• La Piazza del Popolo con una fontana artistica e unica del 14° secolo
    • Chiesa di San Francesco con bel portale romanico

    Date da ricordare:

    • Febbraio – Festa di San Biagio, patrono
    • Estate – Festival “Paese in Arte”, caratterizzato da numerosi eventi culturali.

    Issue Date

  • July/August 2022



    By Nancy DeSanti

    The view approaching Trivento.
    Credit: Trivento | Marco Pirulli

    Province of Campobasso, Region of Molise

    The town of Trivento is located on the border with Abruzzo in the Trigno Valley, perched on a hill about 25 kilometers northwest of Campobasso. It has approximately 4,663 inhabitants, known as Trevintini.  It is surrounded by territory dotted with larch woods, oak groves and rock formations called morge, part of the Parco delle Morge Cenozoiche del Molise.

    One of the larger towns in Molise, Trivento rises on a rocky spur dominating the surrounding plains and hills from where it is possible to enjoy a magnificent view, from the southern coast of Abruzzo down to the Gargano and Tremiti islands.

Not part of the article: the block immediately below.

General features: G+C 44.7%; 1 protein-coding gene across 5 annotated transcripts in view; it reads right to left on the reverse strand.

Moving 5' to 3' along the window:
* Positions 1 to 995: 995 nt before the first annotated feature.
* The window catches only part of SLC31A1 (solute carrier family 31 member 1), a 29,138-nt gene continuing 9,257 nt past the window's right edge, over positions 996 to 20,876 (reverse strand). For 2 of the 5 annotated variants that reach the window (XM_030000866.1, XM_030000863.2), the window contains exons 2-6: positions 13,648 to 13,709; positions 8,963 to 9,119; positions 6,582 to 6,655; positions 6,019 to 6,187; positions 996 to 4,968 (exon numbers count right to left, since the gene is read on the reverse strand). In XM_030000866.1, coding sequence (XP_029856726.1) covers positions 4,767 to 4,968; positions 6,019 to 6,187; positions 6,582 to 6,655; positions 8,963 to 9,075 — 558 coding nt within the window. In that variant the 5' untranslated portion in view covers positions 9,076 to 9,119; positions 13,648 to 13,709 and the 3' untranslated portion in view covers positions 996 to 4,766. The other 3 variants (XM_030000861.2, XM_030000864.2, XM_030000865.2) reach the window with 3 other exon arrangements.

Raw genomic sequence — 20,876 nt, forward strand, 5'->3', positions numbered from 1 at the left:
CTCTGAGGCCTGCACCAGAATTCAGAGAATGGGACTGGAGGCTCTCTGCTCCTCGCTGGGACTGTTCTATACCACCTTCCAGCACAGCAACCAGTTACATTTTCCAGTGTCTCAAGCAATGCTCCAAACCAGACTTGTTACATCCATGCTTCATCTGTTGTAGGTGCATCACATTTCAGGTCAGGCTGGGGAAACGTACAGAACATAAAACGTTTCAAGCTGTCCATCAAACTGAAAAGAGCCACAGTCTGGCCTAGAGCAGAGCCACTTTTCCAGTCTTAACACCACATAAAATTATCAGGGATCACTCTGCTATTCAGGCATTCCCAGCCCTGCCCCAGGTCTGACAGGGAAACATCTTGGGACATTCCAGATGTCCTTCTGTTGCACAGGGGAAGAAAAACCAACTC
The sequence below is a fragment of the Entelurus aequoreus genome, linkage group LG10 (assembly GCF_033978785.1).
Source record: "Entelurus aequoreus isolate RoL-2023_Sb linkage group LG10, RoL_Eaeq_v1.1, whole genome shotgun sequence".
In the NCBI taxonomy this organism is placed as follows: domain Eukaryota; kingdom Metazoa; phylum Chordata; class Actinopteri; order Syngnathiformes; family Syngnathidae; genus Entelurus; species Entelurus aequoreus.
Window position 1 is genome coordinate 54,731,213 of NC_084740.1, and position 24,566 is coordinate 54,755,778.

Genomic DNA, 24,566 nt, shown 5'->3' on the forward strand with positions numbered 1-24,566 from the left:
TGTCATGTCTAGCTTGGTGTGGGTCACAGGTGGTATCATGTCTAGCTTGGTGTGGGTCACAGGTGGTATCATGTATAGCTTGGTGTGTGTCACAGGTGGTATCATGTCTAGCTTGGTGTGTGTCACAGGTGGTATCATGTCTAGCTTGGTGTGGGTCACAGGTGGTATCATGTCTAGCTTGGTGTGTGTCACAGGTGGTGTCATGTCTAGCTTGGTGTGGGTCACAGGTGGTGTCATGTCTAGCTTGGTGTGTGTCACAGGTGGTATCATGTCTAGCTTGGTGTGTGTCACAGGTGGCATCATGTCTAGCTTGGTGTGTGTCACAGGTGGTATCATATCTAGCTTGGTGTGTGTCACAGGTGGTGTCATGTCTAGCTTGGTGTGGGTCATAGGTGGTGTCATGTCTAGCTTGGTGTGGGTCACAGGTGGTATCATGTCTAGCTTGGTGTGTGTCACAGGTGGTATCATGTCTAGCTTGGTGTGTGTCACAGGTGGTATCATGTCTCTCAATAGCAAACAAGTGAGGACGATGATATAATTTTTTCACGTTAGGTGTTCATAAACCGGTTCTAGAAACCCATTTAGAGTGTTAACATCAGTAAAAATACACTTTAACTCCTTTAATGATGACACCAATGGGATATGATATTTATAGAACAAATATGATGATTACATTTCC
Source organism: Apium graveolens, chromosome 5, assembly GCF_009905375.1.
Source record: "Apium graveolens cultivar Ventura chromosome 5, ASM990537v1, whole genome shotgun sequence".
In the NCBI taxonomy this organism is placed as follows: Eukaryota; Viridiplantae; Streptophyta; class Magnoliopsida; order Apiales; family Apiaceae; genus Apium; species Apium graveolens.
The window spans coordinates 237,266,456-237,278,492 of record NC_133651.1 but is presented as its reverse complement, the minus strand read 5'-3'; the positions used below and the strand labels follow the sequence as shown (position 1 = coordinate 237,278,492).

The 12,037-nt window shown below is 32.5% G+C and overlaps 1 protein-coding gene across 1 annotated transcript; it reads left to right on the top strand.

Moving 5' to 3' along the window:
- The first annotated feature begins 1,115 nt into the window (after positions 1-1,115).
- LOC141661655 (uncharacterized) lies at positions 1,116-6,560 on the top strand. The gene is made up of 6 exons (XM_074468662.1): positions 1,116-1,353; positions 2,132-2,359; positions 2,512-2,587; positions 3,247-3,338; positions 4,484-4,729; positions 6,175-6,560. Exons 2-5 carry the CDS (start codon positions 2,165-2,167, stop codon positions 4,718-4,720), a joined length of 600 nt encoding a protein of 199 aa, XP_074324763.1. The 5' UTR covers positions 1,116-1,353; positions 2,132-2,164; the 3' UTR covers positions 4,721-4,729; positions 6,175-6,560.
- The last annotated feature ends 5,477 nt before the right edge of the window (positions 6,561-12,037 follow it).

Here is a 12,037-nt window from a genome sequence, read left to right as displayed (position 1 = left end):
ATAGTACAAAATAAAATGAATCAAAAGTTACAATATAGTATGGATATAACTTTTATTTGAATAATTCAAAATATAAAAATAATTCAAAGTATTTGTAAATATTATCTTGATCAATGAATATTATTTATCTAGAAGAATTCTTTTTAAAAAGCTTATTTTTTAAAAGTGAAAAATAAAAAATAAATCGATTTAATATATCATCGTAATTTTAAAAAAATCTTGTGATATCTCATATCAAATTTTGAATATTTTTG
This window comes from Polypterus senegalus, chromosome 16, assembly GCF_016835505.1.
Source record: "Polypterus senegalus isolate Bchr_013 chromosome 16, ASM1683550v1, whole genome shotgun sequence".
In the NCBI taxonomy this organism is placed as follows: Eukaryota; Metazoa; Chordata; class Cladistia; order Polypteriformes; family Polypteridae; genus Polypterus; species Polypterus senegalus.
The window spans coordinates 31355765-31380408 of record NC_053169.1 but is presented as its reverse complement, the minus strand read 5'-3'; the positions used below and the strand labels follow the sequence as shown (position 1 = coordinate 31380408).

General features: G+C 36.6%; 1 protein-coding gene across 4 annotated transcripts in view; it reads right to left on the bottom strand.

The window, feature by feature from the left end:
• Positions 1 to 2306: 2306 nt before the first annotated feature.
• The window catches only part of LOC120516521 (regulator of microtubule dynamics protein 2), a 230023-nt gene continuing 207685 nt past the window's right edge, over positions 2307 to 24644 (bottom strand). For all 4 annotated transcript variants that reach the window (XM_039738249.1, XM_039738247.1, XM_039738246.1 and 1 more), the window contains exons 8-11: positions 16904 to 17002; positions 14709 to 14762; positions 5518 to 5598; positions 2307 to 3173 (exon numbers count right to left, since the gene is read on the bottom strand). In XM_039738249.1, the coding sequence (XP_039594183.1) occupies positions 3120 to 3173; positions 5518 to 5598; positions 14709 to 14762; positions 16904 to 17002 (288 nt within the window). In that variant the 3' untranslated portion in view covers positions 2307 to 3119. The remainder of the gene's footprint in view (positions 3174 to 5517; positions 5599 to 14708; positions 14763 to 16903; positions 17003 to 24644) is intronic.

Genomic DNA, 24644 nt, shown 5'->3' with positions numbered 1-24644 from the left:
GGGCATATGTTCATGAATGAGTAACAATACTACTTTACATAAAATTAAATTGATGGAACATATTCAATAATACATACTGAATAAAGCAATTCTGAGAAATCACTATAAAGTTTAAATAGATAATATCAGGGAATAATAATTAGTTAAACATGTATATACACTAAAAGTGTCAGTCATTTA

Its church of Sts. Nazario, Celso e Vittore is the cathedral called the Episcopal See of the Roman Catholic Diocese of Trivento.  It was built with re-used Roman stones and column capitals on a pagan altar possibly dedicated to the goddess Diana. In early Christian times, a crypt was built on the spot in honor of San Casto, the first bishop of Trivento who started to convert the local Samnite population to Christianity. Most of the architecture is typical Romanesque.

    The Trivento name refers to the geographical position of the village in Molise, exposed to winds from the east, south and north.  An inscription in a Roman stone found in the cathedral crypt showed that the ancient name was Terventi. An important center of the Samnites, it was destroyed during the 3rd century wars of the Samnites against Rome, and the Romans repopulated it with the Voltinia tribe.

    Under the Normans, the fiefdom of Trivento was ruled by numerous seigniories, including the Caldara and the Angevin, which followed one another in occupying the Ducal Castle dating back to the 13th century.  The Ducal Castle has high walls, with an irregular plan, and two main entrances. The interior has been modified over the centuries, and the underground part is spartan because it was used in the past as a prison while the piano nobile preserves a hall with frescoes.